Meet the Speakers: Haruna Katayama, FemTech Analyst
How do we render a new social reality of sex? Why is it important? Meet Haruna Katayama, FemTech Analyst, on her journey to democratize sexual pleasure and to normalize women’s sexual health.
For Haruna Katayama, the journey to sexual wellbeing is personal. A native of Sapporo, Japan, Katayama grew up in a conservative environment in which ambiguity was considered a virtue.
“As a child, I loved my own body and sexuality for what it was. The most important thing was that I was healthy and that my body could move to do all the things I loved to do. In the process of growing up, however, that changed. My surroundings started imposing various ‘correct answers’ of what my body – and what I – ought to be,” Katayama explains. “We’re constantly surrounded by sexual content, which is undoubtedly filled with social norms. Growing up, it’s easy to lose ourselves in the world of gaze and external perception.”
Katayama is here to change that. A true globetrotter, having lived in many places around the world – Sapporo, Tokyo, San Francisco, Seoul, Hyderabad, Berlin, Buenos Aires, London, and New Mexico – she has been exposed to a multitude of perspectives, cultures, and societal norms. Indeed, in every different environment, there is a different truth.
“As I moved around the world, I started noticing that the values and perceptions that I used to have and for so long had carried with me, came to be re-written, over and over again. The idea of sexual wellness was one of those things,” Katayama says. “We review our existing values, say goodbye to those that do not suit us, incorporate those that do, and create new values of our own. It was an extremely liberating realization for me, and one that I want to forward to others.”
That sex sells might come as no surprise. Katayama informs me that in 2018, PornHub received 80,000 international visitors at every minute, meaning an annual visitor number of 42 billion. But according to Katayama, sex doesn’t sell as much as it should; and the sex sector is certainly not as democratic as it has the potential to be. In fact, women’s pleasure is constantly removed from the conversation. At Katayama’s own blog, she describes the many challenges that SexTech entrepreneurs face, such as women’s sexual health being shunned and censored, a constant gender-based double standard, harassment by business partners, and ads being deemed “inappropriate,” and thus rejected and hidden away from the public eye. Even the fact that most investors are male means that projects focusing on female sexuality often don’t get the investments they need to fully survive.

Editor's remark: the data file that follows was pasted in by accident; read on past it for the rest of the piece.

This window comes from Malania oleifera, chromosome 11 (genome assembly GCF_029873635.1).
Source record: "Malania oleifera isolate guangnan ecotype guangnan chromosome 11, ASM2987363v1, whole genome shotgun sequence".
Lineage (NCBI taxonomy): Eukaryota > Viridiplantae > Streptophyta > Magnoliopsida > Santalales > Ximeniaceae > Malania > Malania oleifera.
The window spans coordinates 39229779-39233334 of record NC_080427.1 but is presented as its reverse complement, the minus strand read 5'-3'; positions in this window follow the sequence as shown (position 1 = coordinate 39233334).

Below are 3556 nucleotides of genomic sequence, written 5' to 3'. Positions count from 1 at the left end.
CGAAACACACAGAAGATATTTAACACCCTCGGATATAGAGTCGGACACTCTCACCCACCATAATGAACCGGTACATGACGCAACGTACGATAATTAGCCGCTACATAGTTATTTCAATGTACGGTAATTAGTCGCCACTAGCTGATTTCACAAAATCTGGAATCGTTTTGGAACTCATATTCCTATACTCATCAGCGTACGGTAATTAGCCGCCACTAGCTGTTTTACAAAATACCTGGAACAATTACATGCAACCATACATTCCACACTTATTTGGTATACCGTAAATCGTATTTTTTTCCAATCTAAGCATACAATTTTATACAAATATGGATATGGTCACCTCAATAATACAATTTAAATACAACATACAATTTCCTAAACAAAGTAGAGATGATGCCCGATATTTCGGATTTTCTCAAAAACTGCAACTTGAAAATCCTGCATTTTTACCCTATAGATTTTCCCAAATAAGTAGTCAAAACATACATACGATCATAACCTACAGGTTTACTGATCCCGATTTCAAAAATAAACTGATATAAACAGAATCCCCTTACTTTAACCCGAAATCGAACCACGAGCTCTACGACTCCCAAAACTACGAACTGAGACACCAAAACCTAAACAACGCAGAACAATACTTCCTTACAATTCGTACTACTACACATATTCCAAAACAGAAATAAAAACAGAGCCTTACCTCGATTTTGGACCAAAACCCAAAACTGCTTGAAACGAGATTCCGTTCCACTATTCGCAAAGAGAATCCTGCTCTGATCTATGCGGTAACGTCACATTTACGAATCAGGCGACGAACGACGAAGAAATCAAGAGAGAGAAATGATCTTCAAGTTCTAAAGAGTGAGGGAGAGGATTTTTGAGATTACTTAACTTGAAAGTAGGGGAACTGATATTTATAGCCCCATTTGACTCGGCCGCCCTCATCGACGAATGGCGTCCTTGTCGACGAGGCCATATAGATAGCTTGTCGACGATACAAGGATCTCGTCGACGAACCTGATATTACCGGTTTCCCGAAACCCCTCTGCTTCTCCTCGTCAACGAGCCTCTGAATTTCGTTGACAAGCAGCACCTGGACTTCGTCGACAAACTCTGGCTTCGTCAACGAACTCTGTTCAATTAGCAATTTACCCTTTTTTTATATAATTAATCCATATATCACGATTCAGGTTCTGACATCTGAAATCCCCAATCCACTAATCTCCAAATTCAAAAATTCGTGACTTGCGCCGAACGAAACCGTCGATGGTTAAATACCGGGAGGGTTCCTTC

“Technology trade shows are unwilling to support the innovation of pleasure. Legislation often encourages tech companies to go against the wave of democratization of sexual wellness and create a restrictive digital world,” Katayama writes in her undergraduate capstone work: a guidebook to SexTech market analysis and branding. “I believe that problems faced by the SexTech industry are a microcosm of the issues faced by the larger society,” she continues. For Katayama, her first encounter with SexTech was in 2017. Living in San Francisco at the time, she discovered theLioness vibrator, designed specifically for women to experiment and learn about their orgasms. Since then, Katayama has worked tirelessly to uplift women’s pleasure and sexual wellness, working and collaborating with SexTech entrepreneurs all over the world. Currently, Katayama is working at fermata, inc., a FemTech company based in Tokyo, to normalize sexual wellness in Asia by leveraging the power of technology and design.
Crossing borders in a multitude of different ways, we at xPlot are thrilled to be working with a powerhouse like Haruna Katayama. Katayama will be joining us at our annual event on May 19th, 5PM CET to speak about the rendering of a new social reality of sex, women’s pleasure, and how we can (consensually) cross the line. I hope you’re as excited as we are.
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